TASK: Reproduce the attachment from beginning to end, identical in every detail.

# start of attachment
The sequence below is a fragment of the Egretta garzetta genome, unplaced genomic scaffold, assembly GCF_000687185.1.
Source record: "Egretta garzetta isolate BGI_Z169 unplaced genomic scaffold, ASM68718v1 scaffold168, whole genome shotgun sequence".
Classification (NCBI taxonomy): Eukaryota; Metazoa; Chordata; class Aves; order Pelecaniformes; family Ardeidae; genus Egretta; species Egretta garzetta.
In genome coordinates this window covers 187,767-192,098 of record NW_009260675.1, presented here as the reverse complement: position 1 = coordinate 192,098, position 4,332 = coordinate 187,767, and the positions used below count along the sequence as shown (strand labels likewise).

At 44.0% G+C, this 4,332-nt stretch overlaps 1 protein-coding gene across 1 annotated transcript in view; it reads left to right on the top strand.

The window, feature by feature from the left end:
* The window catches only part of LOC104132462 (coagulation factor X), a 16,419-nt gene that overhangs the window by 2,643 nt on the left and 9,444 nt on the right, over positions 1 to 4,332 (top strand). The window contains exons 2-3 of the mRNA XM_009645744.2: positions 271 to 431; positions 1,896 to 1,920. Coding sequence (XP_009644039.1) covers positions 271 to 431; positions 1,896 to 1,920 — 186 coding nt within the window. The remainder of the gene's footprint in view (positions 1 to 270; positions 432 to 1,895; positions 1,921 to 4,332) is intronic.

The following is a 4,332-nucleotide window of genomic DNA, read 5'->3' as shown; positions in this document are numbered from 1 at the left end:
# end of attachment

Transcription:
The sequence below is a fragment of the Egretta garzetta genome, unplaced genomic scaffold, assembly GCF_000687185.1.
Source record: "Egretta garzetta isolate BGI_Z169 unplaced genomic scaffold, ASM68718v1 scaffold168, whole genome shotgun sequence".
Classification (NCBI taxonomy): Eukaryota; Metazoa; Chordata; class Aves; order Pelecaniformes; family Ardeidae; genus Egretta; species Egretta garzetta.
In genome coordinates this window covers 187,767-192,098 of record NW_009260675.1, presented here as the reverse complement: position 1 = coordinate 192,098, position 4,332 = coordinate 187,767, and the positions used below count along the sequence as shown (strand labels likewise).

At 44.0% G+C, this 4,332-nt stretch overlaps 1 protein-coding gene across 1 annotated transcript in view; it reads left to right on the top strand.

The window, feature by feature from the left end:
* The window catches only part of LOC104132462 (coagulation factor X), a 16,419-nt gene that overhangs the window by 2,643 nt on the left and 9,444 nt on the right, over positions 1 to 4,332 (top strand). The window contains exons 2-3 of the mRNA XM_009645744.2: positions 271 to 431; positions 1,896 to 1,920. Coding sequence (XP_009644039.1) covers positions 271 to 431; positions 1,896 to 1,920 — 186 coding nt within the window. The remainder of the gene's footprint in view (positions 1 to 270; positions 432 to 1,895; positions 1,921 to 4,332) is intronic.

The following is a 4,332-nucleotide window of genomic DNA, read 5'->3' as shown; positions in this document are numbered from 1 at the left end: